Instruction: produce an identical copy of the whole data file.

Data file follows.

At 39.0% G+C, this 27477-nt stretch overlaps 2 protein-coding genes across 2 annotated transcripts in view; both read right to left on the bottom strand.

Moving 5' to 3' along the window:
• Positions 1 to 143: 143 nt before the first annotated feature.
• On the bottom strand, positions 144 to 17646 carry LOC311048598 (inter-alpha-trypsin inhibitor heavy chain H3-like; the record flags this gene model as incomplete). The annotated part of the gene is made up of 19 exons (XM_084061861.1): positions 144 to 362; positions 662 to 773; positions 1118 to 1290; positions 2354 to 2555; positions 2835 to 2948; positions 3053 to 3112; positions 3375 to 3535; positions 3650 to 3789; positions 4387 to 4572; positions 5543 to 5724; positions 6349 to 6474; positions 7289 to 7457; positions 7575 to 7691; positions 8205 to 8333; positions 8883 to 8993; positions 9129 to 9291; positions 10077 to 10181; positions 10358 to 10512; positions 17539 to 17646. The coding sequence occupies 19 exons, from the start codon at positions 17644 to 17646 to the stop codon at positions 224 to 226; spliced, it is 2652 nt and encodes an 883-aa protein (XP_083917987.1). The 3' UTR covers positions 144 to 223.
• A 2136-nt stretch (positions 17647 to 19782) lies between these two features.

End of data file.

At 39.0% G+C, this 27477-nt stretch overlaps 2 protein-coding genes across 2 annotated transcripts in view; both read right to left on the bottom strand.

Moving 5' to 3' along the window:
• Positions 1 to 143: 143 nt before the first annotated feature.
• On the bottom strand, positions 144 to 17646 carry LOC311048598 (inter-alpha-trypsin inhibitor heavy chain H3-like; the record flags this gene model as incomplete). The annotated part of the gene is made up of 19 exons (XM_084061861.1): positions 144 to 362; positions 662 to 773; positions 1118 to 1290; positions 2354 to 2555; positions 2835 to 2948; positions 3053 to 3112; positions 3375 to 3535; positions 3650 to 3789; positions 4387 to 4572; positions 5543 to 5724; positions 6349 to 6474; positions 7289 to 7457; positions 7575 to 7691; positions 8205 to 8333; positions 8883 to 8993; positions 9129 to 9291; positions 10077 to 10181; positions 10358 to 10512; positions 17539 to 17646. The coding sequence occupies 19 exons, from the start codon at positions 17644 to 17646 to the stop codon at positions 224 to 226; spliced, it is 2652 nt and encodes an 883-aa protein (XP_083917987.1). The 3' UTR covers positions 144 to 223.
• A 2136-nt stretch (positions 17647 to 19782) lies between these two features.